Wednesday February 27, 2013
Exim Bank plans US$1b sukuk
KUALA LUMPUR: Export-Import Bank of Malaysia Bhd (Exim Bank) plans to sell Islamic bonds in the global market, the second by an Asian company in 2013 after a two-year absence.
The state-owned trade finance provider invited proposals from banks to arrange US$1bil (RM3.1bil) of dollar-denominated debt for a possible second-quarter offering, said three people familiar with the deal.
The lender aimed to increase the proportion of syariah loans to 30% of the total in two years from 20% now, chief executive officer Adissadikin Ali said in an interview yesterday, declining to comment on the potential issuance.
Exim Bank will become only the fourth Asian corporate to ever tap dollar sukuk investors after Sime Darby Bhd, the world’s biggest palm-oil producer, sold US$800mil (RM2.48bil) of notes in January. The government’s US currency Islamic bonds maturing in 2021 yield 2.92%, compared with 3.55% for a similar ringgit debt.
“More Asian companies will tap the dollar sukuk market given the pace of regional growth and overseas expansion,” Mohamed Azahari Kamil, the Kuala Lumpur-based chief executive officer of Asian Finance Bank Bhd, the Malaysian unit of Qatar Islamic Bank SAQ, said in an interview yesterday.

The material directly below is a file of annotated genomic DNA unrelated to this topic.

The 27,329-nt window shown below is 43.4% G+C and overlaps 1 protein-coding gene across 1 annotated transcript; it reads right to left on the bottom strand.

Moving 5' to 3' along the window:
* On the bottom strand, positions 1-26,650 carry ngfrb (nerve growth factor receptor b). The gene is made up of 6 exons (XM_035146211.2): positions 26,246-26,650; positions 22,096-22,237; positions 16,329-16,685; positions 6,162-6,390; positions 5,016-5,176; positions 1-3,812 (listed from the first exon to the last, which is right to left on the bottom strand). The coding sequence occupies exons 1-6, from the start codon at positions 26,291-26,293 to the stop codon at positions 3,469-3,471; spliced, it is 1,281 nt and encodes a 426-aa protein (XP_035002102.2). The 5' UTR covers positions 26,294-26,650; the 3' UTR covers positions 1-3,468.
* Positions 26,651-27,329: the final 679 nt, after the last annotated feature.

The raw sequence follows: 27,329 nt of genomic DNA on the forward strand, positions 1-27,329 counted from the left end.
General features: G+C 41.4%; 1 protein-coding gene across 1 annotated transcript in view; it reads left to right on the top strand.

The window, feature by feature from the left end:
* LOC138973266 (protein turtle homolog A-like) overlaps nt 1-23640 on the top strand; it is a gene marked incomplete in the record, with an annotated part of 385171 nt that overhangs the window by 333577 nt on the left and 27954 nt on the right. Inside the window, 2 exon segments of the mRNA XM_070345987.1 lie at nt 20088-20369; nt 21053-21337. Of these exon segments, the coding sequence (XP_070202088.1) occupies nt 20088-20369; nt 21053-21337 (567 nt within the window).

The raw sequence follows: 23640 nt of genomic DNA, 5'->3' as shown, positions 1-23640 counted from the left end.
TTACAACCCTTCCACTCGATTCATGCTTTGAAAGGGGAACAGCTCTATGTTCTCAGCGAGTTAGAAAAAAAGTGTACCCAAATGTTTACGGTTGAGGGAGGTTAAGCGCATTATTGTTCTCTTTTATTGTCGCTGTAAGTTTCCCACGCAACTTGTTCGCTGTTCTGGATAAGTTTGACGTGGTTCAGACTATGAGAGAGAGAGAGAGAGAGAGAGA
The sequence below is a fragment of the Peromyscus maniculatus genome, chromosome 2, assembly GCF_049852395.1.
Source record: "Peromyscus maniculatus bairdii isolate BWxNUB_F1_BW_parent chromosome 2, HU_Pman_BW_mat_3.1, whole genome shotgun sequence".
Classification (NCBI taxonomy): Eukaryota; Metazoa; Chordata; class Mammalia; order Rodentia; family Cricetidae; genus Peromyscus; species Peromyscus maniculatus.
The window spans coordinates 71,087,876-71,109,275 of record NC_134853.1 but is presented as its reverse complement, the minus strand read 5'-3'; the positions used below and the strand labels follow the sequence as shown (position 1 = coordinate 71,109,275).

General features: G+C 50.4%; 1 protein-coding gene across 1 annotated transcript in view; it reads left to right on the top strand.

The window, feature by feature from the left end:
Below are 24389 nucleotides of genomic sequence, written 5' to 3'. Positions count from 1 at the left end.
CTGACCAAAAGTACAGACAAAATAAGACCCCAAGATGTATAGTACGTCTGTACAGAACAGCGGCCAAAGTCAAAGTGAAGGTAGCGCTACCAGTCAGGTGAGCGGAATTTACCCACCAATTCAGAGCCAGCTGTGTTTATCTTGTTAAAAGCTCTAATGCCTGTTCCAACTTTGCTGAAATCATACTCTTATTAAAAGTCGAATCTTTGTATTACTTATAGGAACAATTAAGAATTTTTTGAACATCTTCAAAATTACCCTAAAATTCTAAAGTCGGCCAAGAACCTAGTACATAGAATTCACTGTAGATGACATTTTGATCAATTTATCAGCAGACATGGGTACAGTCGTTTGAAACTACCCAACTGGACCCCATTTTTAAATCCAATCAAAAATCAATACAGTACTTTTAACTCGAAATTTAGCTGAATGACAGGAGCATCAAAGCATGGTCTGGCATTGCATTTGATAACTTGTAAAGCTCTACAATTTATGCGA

“Islamic borrowing costs for well-rated corporates are cheap.”
A sale would be the Kuala Lumpur-based institution’s second foray into the international debt arena. It sold US$500mil (RM1.55bil) of five-year notes in May at a coupon rate of 2.875%. Those securities are rated A3 by Moody’s Investors Service and A- by Fitch Ratings, the fourth-lowest investment grades and the same ranking as the sovereign.
The 2.875% bonds due in 2017 yielded 1.91% yesterday, down 11 basis points, or 0.11 percentage point, from the end of last year, data compiled by Bloomberg show.
The Bloomberg Malaysian Sukuk Ex-MYR Index of foreign-currency Islamic debt rose 0.1% last week to 111.682 and is little changed in 2013. – Bloomberg